Coastal risk officers will next week start examining the Shoalhaven’s 160 kilometres of coastline in an effort to stem the tide of drownings in the region.
Four people have already drowned in local waters this year, well up on the 10-year average of 1.3 during the same time.
“Each year, many lives are lost along our coastline, leaving families devastated and communities in shock,” said Surf Life Saving NSW coastal risk manager Adam Weir.
“Our goal is to reduce drowning deaths by 50 percent within the next decade.”
Surf Life Saving NSW’s Project Blueprint aims to help reduce coastal drowning deaths by assessing every beach and rock platform in NSW over the next few years
Mr Weir said while the scope of the project was daunting, the information was vital to providing water safety agencies with an effective strategy to reduce the coastal drowning toll.
Through the NSW Water Safety Black Spot Fund, Surf Life Saving NSW is using the expertise of Australian Coastsafe, a wholly-owned business unit of Surf Life Saving Australia, to complete the project.
From March 10 to April 11, Surf Life Saving NSW coastal risk officers will assess the Shoalhaven’s coastline extending from Seven Mile Beach to the north to Durras North Beach in the south including national parks in the Shoalhaven local government area.
Mr Weir said 17 people had drowned on Shoalhaven beaches since 2004 including four in 2014.
“While the incidents have been varied in 2014, over time the vast majority are people caught in rip currents while swimming, or swept from rocks while fishing and almost all occur at unpatrolled locations or outside patrol hours,” he said.
Shoalhaven Mayor Joanna Gash said council supported Surf Life Saving NSW’s Project Blueprint.
“With 160 kilometres of coastline, Shoalhaven City is home to some of the most scenic beaches and waterways in the state,” Cr Gash said.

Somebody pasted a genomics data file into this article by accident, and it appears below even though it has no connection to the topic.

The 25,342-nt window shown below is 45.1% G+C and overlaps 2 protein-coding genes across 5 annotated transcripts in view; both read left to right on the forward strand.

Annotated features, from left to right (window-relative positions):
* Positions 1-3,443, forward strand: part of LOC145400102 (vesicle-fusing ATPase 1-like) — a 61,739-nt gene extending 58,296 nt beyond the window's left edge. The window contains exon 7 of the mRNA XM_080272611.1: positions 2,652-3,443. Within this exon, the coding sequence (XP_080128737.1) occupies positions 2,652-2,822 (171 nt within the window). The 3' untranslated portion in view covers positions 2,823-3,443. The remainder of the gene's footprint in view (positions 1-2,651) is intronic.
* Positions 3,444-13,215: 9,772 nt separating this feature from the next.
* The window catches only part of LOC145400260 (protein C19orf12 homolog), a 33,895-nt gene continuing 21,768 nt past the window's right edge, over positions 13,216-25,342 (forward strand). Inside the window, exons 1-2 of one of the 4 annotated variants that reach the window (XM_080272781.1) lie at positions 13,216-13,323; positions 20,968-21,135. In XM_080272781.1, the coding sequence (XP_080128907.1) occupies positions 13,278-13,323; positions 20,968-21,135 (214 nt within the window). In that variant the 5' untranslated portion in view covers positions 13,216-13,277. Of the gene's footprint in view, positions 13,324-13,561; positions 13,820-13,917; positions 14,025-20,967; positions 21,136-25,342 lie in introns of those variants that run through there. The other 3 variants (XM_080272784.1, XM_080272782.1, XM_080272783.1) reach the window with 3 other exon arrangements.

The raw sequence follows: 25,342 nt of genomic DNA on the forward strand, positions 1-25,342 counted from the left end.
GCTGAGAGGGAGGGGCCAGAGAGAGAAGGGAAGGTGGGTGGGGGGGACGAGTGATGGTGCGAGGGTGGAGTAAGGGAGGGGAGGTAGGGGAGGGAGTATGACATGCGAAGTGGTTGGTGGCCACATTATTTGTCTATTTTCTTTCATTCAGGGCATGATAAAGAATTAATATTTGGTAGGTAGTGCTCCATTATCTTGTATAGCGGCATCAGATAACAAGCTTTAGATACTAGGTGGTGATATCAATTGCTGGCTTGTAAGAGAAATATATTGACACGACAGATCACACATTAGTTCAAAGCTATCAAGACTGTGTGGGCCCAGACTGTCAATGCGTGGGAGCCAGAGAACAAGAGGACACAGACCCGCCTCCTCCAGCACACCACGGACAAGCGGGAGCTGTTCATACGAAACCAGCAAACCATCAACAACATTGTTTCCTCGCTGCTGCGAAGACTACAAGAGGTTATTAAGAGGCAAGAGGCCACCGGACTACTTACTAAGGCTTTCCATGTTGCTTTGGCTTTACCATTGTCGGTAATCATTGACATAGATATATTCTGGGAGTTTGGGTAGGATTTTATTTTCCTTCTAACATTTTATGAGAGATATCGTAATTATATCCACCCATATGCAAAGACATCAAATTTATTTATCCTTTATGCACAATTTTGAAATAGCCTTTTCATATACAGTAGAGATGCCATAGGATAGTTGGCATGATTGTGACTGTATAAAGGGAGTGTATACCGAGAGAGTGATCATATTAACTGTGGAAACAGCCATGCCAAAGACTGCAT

“Project Blueprint is a fantastic initiative aimed at identifying any foreseeable risks and hazards along our area’s coastline as well as implementable safety mitigation measures.
“This project has the potential to make an immeasurable impact on the safety of beachgoers within the Shoalhaven.
“Surf Life Saving NSW will be engaging with members of the general public throughout the assessment process and I would certainly encourage all interested residents and regular water users to attend the upcoming public information sessions and have their say on the area’s coastline,” Cr Gash said.
National Parks and Wildlife Service regional manager Diane Garrood also offered her support to the project.
“The National Parks and Wildlife Service is looking forward to supporting Surf Life Saving NSW in their efforts to improve safety on local beaches,” she said.
“It is good to see expertise being shared across agencies,” Ms Garrood said.
Local residents are invited to attend a consultation forum at the Mollymook Surf Club at 6.30pm on Wednesday, March 26, to have input, ask questions and make suggestions for the local area.
For more information on Project Blueprint and to find out how to be part of the consultation process, visit www.coastsafe.org.au/blueprint.